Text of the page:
player.bet += amount; // add what was just bet by clicking that button to the total bet on this hand
            player.money -= amount; // and, of course, subtract it from player's current pot
            $("#money").text("Money left: $" + player.money); // then redisplay what the player has left
        } else {
            alert("You don't have $" + amount + " to bet.");
        }
    });

    $("#place").click(function() {
        if(player.bet == 0) { // player didn't bet anything on this hand
            alert("Please place a bet first.");
        } else {
            $("#card_para").css("display", "block"); // now show the cards
            $(".card").bind("click", cardClicked); // and set up the event handler for the cards
            $("#bet_buttons_para").css("display", "none"); // hide the bet buttons and place bet button
            $("#redraw").css("display", "block"); // and reshow the button for redrawing the hand
            player.bet = 0; // reset the bet for betting on the next hand
            drawNewHand(); // draw the cards
        }
    });
}

Please let me know if you have any ideas or suggestions, or if the solution to my problem is similar to a solution to another problem on here (I've looked at many similarly titled threads and had no luck in finding a solution that could work for me).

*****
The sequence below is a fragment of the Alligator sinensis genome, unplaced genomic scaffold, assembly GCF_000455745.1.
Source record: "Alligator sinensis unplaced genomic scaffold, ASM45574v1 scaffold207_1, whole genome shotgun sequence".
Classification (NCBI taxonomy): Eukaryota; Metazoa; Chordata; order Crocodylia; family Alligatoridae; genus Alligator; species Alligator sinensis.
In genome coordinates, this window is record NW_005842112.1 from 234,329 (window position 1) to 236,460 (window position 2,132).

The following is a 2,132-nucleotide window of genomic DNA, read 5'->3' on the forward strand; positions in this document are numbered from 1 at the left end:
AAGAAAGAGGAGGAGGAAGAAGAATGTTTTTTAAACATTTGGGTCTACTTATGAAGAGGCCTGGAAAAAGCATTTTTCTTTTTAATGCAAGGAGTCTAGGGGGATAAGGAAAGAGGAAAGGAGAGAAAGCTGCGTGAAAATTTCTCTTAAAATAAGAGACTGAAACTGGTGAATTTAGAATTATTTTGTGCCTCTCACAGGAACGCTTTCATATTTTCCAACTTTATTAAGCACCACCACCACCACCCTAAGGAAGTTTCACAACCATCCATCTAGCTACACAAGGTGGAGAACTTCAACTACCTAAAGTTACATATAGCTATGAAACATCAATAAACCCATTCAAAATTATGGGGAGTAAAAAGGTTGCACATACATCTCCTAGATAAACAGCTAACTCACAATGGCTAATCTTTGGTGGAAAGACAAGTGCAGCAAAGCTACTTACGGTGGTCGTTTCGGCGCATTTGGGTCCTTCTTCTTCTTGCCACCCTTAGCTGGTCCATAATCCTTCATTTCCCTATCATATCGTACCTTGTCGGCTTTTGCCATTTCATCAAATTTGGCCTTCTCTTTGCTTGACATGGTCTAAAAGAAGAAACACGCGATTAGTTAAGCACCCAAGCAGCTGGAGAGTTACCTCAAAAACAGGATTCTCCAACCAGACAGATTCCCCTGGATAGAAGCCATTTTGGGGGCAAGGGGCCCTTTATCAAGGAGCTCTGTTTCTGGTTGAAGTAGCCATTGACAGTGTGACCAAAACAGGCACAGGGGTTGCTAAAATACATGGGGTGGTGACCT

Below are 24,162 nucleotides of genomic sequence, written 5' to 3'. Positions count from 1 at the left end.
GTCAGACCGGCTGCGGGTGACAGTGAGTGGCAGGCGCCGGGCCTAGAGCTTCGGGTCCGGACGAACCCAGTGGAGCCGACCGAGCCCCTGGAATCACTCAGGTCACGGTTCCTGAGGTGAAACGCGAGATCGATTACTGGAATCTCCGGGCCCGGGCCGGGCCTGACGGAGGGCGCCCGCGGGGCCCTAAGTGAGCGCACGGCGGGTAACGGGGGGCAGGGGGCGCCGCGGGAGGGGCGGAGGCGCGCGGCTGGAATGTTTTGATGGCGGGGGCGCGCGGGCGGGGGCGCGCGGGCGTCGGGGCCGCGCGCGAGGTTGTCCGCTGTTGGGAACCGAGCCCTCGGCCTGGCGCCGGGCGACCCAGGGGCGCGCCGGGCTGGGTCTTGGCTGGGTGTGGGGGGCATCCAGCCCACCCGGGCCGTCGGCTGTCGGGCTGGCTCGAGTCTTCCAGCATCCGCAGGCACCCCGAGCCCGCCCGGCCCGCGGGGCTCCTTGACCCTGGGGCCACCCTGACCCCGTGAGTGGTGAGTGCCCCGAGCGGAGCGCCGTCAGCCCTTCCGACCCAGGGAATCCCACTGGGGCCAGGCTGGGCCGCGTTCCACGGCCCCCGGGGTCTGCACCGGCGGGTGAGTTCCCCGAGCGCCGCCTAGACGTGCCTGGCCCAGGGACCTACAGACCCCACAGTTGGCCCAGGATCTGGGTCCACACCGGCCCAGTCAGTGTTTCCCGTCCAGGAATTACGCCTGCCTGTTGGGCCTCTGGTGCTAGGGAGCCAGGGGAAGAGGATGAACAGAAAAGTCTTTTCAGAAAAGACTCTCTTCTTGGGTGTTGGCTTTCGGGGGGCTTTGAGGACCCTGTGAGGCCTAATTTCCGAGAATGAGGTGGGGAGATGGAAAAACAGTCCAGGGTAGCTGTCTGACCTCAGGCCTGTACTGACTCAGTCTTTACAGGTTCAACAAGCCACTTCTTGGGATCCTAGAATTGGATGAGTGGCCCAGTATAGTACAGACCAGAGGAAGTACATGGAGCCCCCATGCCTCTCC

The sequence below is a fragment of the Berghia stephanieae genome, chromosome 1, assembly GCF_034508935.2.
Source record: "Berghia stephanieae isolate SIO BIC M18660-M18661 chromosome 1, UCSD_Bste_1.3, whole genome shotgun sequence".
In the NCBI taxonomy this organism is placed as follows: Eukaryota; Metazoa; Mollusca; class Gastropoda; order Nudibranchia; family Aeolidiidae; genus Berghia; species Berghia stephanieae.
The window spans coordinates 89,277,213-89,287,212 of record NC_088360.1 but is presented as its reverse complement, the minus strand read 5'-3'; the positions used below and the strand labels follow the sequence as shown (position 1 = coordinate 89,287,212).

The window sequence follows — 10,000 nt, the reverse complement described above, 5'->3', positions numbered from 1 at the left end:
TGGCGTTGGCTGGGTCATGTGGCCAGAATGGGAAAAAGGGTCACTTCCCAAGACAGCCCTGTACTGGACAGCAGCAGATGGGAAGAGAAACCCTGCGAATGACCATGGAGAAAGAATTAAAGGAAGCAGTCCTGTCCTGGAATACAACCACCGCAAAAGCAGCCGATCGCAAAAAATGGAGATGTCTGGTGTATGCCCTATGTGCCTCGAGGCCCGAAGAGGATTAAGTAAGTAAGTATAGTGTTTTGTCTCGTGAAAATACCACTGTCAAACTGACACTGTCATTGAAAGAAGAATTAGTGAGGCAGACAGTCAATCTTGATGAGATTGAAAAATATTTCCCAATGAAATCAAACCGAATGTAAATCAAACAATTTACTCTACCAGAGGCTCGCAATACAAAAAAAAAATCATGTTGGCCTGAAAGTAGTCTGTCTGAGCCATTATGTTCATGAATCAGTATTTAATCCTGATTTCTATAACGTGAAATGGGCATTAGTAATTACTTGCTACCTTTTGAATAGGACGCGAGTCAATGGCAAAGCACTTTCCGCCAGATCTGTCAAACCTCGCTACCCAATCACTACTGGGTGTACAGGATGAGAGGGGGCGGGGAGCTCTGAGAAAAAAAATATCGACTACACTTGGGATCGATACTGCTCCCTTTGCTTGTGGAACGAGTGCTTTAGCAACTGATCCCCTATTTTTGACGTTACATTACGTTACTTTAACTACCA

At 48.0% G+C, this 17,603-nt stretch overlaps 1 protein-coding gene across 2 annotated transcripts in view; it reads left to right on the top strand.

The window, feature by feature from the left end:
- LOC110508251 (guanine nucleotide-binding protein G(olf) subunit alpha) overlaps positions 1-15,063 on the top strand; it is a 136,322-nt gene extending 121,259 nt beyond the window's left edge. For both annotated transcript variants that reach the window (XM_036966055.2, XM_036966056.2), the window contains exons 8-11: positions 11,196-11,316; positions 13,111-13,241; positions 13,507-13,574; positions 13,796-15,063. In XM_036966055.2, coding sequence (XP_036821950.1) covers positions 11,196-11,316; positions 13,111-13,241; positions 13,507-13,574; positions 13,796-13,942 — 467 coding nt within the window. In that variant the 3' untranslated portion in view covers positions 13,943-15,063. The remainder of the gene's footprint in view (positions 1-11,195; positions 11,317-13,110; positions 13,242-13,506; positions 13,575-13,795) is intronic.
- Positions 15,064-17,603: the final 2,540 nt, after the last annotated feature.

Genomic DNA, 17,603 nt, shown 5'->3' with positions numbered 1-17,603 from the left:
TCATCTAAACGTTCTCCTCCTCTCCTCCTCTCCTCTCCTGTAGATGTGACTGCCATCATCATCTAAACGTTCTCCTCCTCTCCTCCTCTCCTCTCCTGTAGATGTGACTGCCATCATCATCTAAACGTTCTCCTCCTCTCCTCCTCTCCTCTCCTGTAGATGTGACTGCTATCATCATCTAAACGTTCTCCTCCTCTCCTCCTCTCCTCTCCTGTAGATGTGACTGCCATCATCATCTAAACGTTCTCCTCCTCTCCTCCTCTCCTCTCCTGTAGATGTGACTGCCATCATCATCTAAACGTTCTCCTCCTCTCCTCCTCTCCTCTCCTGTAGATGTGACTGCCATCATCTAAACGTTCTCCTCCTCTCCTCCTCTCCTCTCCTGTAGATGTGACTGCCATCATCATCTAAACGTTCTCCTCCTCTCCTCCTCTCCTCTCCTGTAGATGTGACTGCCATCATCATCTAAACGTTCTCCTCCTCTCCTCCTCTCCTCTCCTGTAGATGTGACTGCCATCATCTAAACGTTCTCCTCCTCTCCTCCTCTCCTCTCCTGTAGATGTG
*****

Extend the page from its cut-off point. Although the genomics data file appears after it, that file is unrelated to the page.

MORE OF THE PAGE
share|improve this question
    
var amount = parseInt(this.id.replace(/[^\d]/g,''),10); And if you're going to use the same property of an element more than once cache that property, don't keep looking it up. The look-up is expensive. –  David Thomas Feb 20 '13 at 0:05
    
Thank you for the response, and the tip on caching properties. I set player.money and player.bet to local variables money and bet inside that function and manipulated those instead, and will change the rest of my code to do that also.:) If you have time, could you also explain what your suggested initialization of amount is doing; it looks like some regular expression, but I can't make sense of it easily. –  Gregory Fowler Feb 20 '13 at 20:55